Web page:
I had ended up with a ratty old piece of Army gear, a space suit that belonged to nobody A little voice started speaking in my head. What are you doing here? the voice said. You’re in an Ebola lab in a fucking defective space suit. I started to feel giddy. It was an intoxicating rush of fear, a sensation that all I needed to do was relax and let the fear take hold, and I could drift away on waves of panic, screaming for help.
Martha was looking into my eyes again.
The little voice went on: You’re headed for the Slammer.
Richard Preston opens his new publication, a collection of essays titled Panic in Level 4: Cannibals, killer viruses, and other journeys to the edge of science, with a quotation: “In order to know soup, it is not necessary to climb into a pot and be boiled.” Preston disagrees with the sentiment, expressed by English mathematician and physicist Oliver Heaviside. Preston discusses how he, as a journalist, has created a living by jumping into the soup–even though it’s sometimes scared the piss out of him, as described in the excerpt above (the “panic” described in the title). However, Preston fans should be cautioned that this all isn’t typical Preston fare. More after the jump…
Preston has hit it big previously writing non-fiction about science and disease, most notably with 1994’s The Hot Zone (on Ebola and Marburg) and 2002’s The Demon in the Freezer, on the topic of biological warfare (and especially smallpox and anthrax, coming shortly on the heels of the 2001 anthrax attacks). Preston has made his mark by writing non-fiction about microbes that reads like a thriller: intense, suspenseful, and often graphic (and, say some critics, overly dramatized and exaggerated in places). Nevertheless, it’s hard to argue that Preston’s books aren’t good reads.
Lesser known are Preston’s other non-fiction works, covering topics such as the steel industry and the canopies of the world’s tallest Redwoods. Because fewer people are aware of Preston’s writings on topics other than infectious disease, and because of the title of the book, it will probably come as a surprise to many Preston fans that the book is a collection of essays first published in the New Yorker. Yes, they cover infectious diseases–the opening chapter is from where the title is drawn, describing Preston’s time in a BSL4 laboratory while researching “The Hot Zone”–but readers will also find essays that describe the construction of a supercomputer to examine the the digits of pi–within a New York apartment; a profile of genomics heavyweight Craig Venter; and yes, an essay on Ebola and Marburg, among other topics covered in the anthology.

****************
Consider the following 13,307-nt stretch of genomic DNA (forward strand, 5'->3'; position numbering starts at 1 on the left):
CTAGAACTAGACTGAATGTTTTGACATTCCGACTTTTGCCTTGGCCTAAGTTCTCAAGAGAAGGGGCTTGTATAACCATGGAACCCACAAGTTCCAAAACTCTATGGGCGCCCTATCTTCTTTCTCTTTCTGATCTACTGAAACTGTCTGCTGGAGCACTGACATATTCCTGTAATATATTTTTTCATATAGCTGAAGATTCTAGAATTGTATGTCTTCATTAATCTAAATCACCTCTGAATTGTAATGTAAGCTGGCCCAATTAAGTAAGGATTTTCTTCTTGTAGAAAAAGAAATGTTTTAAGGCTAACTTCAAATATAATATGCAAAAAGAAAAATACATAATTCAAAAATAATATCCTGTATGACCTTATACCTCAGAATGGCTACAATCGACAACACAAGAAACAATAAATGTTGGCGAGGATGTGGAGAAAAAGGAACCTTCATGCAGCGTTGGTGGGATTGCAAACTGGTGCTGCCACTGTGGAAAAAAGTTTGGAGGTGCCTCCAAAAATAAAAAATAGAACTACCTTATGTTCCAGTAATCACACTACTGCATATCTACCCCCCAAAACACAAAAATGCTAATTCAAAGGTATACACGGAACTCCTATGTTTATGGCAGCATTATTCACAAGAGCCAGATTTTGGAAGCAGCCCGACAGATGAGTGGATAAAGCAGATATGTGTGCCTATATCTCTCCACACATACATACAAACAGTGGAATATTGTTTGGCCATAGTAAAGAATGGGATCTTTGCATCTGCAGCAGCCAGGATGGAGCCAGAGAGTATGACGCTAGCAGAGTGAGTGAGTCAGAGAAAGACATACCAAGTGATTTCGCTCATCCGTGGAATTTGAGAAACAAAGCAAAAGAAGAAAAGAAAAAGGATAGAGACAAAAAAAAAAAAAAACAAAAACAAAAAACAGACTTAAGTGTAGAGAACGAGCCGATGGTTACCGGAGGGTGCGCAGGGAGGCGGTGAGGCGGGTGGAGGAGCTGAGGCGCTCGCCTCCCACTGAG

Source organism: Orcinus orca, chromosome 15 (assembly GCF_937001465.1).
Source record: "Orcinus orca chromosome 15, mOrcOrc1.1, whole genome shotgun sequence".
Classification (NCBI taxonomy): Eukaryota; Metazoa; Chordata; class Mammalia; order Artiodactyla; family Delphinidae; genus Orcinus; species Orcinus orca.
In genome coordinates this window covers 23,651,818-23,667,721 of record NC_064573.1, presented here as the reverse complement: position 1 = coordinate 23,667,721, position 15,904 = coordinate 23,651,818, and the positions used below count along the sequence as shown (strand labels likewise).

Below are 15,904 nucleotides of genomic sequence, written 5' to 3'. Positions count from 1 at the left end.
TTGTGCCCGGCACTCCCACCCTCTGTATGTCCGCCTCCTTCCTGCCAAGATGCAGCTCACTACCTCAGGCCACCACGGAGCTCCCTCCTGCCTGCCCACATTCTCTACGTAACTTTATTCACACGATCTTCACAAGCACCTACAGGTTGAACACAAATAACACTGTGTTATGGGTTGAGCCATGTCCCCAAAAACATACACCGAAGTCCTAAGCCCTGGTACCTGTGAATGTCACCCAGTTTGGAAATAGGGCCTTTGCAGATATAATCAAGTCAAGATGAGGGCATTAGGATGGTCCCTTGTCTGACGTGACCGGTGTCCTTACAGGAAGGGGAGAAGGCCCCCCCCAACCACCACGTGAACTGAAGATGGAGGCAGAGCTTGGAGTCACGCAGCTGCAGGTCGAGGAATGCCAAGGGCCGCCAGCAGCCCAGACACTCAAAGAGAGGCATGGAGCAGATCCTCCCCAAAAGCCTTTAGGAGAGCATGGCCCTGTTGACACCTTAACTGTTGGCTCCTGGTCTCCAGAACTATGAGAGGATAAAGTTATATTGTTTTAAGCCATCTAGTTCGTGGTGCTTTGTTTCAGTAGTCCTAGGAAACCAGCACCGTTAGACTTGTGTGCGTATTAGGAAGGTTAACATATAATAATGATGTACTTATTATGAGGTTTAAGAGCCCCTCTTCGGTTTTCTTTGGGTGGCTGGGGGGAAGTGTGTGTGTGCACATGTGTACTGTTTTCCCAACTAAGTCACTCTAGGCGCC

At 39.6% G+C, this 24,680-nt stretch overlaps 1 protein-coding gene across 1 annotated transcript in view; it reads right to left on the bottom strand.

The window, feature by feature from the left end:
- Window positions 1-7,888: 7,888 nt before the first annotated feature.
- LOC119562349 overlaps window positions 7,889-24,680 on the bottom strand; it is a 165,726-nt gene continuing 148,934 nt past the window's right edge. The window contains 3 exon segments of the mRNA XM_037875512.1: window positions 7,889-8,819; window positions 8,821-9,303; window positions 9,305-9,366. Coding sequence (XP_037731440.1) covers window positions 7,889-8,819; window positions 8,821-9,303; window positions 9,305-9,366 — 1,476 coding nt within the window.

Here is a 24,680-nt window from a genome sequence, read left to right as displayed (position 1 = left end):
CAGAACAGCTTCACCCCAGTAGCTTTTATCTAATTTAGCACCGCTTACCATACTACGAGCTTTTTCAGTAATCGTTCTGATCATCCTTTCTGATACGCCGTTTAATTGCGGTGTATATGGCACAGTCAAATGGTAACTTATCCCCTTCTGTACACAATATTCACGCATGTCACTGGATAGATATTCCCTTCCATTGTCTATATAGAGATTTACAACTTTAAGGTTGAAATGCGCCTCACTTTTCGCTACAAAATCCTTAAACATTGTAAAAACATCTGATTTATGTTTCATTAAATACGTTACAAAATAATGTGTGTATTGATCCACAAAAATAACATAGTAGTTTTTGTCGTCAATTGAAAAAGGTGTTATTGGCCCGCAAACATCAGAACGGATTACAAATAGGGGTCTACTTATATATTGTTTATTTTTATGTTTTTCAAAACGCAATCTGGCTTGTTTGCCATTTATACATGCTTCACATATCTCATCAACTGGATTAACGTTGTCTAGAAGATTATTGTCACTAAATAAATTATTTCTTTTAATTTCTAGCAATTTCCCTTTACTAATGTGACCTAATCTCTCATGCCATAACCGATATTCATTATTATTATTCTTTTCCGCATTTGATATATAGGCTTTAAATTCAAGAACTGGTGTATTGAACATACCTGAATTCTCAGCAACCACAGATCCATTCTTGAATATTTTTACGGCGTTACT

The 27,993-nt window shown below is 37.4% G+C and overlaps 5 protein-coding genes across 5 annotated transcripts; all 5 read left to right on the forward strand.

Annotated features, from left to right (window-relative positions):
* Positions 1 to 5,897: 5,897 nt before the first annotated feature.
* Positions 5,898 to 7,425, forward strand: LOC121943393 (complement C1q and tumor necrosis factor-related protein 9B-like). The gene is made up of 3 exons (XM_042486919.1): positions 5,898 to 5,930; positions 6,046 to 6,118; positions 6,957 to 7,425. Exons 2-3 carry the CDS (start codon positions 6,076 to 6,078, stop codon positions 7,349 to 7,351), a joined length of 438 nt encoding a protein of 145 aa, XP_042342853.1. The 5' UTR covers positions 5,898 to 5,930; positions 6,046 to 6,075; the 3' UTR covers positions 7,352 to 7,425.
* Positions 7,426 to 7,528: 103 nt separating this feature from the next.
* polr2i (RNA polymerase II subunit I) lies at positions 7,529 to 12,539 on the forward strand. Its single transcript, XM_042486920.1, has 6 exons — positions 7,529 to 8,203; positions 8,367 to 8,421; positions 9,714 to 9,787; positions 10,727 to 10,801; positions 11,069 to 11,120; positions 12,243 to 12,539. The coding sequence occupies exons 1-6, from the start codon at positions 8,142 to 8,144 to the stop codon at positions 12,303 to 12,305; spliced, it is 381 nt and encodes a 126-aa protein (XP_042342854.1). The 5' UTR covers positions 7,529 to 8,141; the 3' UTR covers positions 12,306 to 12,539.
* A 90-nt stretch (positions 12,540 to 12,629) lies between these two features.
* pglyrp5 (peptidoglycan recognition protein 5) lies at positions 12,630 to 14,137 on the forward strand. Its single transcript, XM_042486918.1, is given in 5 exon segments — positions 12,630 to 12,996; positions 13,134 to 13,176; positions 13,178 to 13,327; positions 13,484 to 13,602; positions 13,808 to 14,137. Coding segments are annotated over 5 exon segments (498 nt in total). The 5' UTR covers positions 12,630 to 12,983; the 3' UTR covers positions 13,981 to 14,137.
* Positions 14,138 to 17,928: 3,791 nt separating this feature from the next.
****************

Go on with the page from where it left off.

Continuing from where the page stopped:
The essays themselves range from decent to pretty good–not Preston’s best writing, in my opinion, but good for a summer take-along book when you’re looking for bite-sized pieces of entertainment. However, what would have much improved the book was to have some kind of over-arching theme to show how these seemingly disjointed pieces of work were all part of the bigger picture of “the edge of science,” as the subtitle announces. For example, how might Venter’s work on the human genome project contribute to researchers’ studies described in the final chapter, working on a strange disease that causes sufferers to cannibalize themselves? What might the new generations of supercomputers have in store for investigations of mysterious agents such as Ebola? While I found the essays included interesting, surely Preston could have taken a bit of time to give us a “bigger picture” view of the work included in the book.
However, it unfortunately seems that Preston wasn’t very involved in bringing this publication to press. The essays weren’t updated with the latest research findings (for example, the essay on Ebola still says that filoviruses weren’t found in bats, which is is no longer the case). This is a shame, and coupled with the title has led some reviewers on Amazon to feel a bit shortchanged and victims of a bait-n-switch. However, if you’re up for a bit of Preston branching out beyond his best-known subject matter, this would be a good one to grab from the library or borrow from a friend.